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Investigadors del VHIR descriuen una via per aturar la progressió de la malaltia de Parkinson i revertir la simptomatologia

Wednesday, 11 April, 2018

A study led by the research group on Neurodegenerative Diseases from Vall d'Hebron Research Institute (VHIR) has demonstrated for the first time that the overexpression of TFEB (EB transcription factor) in dopaminergic neurons has a neurotrophic and neuroprotective effect in a mouse model with Parkinson's disease. This opens a way to stop the progression of the disease and to reverse the symptoms. The study has been published in the journal Molecular Therapy.

The neurotrophic effect involves neuronal growth, the activation of the survival pathways that confer neuroprotection and the restoration of the affected neurons. "And this neurotrophic effect is not only capable of preventing neuronal death but also of rescuing neurons that have been affected by the disease", says Dr. Jordi Bové, principal investigator of the research group on Neurodegenerative Diseases of VHIR led by Dr. Miquel Vila. That is to say, neurons that suffer from dysfunction, atrophy, with the overexpression of TFEB recover their normal size and functionality. And that, "added to the fact that overexpression of TEFB is capable of increasing dopamine levels, we have a triple effect: neuroprotective, of neurorescue and of restoration of dopamine levels," he adds.

Parkinson's disease causes a lysosomal deficit and a build-up of protein aggregates such as Lewy bodies. Knowing that TFEB coordinates the expression of proteins involved in lysosomes and in the degradation of autophagy, the researchers tested this strategy and found that the neuroprotective effect of TFEB went beyond the activation effect of the autophage lysosomal system. Thus, they found that "the overexpression of TFEB in dopaminergic neurons had a neurotrophic effect, i.e. an effect at the level of neuronal growth, activation of survival pathways and anti-apoptotic mechanisms", says Dr. Bové, the person responsible for the study.

In relation to this neurotrophic effect they saw that the effect was the same as that already described with other neurotrophic factors. Neurotrophic factors have been tested in clinical trials and one of the possible explanations for failure in Parkinson's disease is attributed to a possible decrease in the regulation of the receptors by which they act, which would render them ineffective. And what allows TEFB overexpression is to activate the intrinsic survival mechanisms, inside the cell, without the need for receptors and avoiding failure.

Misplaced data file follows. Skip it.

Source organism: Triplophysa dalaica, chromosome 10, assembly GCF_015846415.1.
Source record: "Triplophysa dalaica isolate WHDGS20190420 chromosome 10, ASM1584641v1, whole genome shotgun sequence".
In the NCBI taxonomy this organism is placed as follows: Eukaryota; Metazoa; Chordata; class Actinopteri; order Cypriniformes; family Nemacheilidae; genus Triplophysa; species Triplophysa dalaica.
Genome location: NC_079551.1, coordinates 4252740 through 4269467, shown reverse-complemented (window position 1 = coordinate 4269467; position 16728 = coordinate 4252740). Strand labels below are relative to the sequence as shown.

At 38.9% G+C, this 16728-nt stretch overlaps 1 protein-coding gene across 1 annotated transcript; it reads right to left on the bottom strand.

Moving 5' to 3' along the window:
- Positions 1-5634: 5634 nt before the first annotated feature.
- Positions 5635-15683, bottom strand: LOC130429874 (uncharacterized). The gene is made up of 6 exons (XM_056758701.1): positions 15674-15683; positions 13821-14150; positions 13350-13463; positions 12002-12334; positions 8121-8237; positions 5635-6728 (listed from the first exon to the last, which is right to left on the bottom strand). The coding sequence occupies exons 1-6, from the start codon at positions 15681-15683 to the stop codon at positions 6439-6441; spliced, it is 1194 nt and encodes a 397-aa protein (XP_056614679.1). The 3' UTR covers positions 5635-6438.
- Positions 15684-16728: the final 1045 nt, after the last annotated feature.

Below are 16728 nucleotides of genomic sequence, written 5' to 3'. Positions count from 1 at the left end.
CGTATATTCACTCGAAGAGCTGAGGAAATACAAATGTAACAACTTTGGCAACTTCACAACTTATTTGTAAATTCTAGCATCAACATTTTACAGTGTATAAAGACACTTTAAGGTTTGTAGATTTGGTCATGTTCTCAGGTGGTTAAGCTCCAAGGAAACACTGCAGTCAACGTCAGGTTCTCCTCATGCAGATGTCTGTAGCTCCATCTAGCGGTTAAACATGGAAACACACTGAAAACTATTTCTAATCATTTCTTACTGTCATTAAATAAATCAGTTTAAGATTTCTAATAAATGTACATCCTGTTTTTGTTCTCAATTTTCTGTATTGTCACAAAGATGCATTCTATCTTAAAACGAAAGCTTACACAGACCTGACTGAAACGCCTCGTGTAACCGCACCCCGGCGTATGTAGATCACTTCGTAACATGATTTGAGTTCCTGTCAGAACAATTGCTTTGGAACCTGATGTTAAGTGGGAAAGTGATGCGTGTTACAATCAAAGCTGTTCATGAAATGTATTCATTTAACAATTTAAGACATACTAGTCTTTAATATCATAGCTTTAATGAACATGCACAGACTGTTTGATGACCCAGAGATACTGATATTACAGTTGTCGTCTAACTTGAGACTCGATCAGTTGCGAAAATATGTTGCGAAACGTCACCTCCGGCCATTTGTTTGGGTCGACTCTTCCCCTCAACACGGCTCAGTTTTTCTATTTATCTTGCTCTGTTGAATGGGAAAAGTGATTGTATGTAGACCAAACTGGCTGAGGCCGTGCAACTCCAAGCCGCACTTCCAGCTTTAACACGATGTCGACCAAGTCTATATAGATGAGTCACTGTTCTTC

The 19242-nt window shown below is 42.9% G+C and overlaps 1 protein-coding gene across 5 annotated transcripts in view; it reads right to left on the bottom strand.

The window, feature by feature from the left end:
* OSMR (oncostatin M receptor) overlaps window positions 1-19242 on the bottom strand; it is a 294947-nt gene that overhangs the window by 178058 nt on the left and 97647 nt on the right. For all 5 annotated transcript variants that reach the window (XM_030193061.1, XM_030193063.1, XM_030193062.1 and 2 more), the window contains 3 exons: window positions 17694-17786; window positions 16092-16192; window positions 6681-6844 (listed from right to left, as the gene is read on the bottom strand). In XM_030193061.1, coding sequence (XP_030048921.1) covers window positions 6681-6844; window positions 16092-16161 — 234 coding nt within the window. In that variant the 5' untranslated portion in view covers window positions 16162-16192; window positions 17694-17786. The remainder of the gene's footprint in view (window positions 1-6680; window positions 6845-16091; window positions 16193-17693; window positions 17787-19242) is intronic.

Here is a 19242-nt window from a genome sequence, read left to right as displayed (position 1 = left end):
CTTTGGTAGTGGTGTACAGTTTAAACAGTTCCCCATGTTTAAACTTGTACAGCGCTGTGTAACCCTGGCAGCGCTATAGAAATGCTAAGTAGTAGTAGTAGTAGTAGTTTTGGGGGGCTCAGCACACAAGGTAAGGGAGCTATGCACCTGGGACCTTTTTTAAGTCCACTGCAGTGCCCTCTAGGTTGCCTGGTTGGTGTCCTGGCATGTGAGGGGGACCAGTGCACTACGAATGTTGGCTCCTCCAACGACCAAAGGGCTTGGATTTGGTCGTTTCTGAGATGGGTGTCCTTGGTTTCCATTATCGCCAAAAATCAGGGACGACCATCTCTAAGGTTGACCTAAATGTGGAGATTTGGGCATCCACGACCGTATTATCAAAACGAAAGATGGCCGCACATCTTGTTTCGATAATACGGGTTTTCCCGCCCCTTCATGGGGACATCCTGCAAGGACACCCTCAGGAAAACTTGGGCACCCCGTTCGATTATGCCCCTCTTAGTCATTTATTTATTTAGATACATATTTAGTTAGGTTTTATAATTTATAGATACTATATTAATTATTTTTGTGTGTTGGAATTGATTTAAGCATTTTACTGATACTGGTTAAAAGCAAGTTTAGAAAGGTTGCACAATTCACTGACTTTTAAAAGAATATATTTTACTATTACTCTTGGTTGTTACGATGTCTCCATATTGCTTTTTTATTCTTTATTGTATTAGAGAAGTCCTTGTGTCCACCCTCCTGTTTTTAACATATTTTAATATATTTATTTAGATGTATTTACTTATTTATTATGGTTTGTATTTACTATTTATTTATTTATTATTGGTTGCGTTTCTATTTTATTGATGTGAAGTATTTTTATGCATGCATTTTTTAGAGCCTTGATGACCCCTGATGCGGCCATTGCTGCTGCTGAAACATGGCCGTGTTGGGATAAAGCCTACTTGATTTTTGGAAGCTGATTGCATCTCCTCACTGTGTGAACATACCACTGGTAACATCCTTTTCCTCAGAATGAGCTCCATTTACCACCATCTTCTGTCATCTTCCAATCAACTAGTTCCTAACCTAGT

Apart from this increase in the survival pathways that confer neuroprotection, another important aspect described in this study is the ability to modulate dopamine metabolism. "We have seen that TFEB not only increases the enzymes involved in dopamine synthesis, but also increases the amount of dopamine that can be released," says Dr. Bové. We are therefore talking about a neuroprotective strategy and also a strategy to restore dopamine levels. "And this effect is very important in controlling the symptoms of the disease", he adds.

One way to stop the progression of Parkinson's Disease 

Parkinson's disease is characterized by the death of the dopaminergic neurons of the black substance pars compacta which involves a decrease in the levels of dopamine in the striatum. It is true that other areas of the brain are affected, but the main symptomatology, especially at the motor level, is due to this death of the dopaminergic neurons of the black substance pars compacta.

The exact cause of neuron death is still unknown today, and drug treatment is based on restoring dopamine levels. Although it allows to initially reverse the symptomatology (decrease in movements, postural instability, tremor at rest, etc.) there comes a time when it stops working and other complications appear. Therefore, "it is very important to establish neuroprotective strategies that stop the progression of the disease", states Dr. Bové.

"In this sense, we propose the overexpression of TFEB as a strategy that can be transferred to the clinic because we have seen that it works in a Parkinson's model in mice. We propose it as an alternative to neurotrophic factors, as they may avoid the reasons why they fail. Although gene therapy is not ruled out for overexpression of TFEB, we are committed to pharmacological activation," he concludes.


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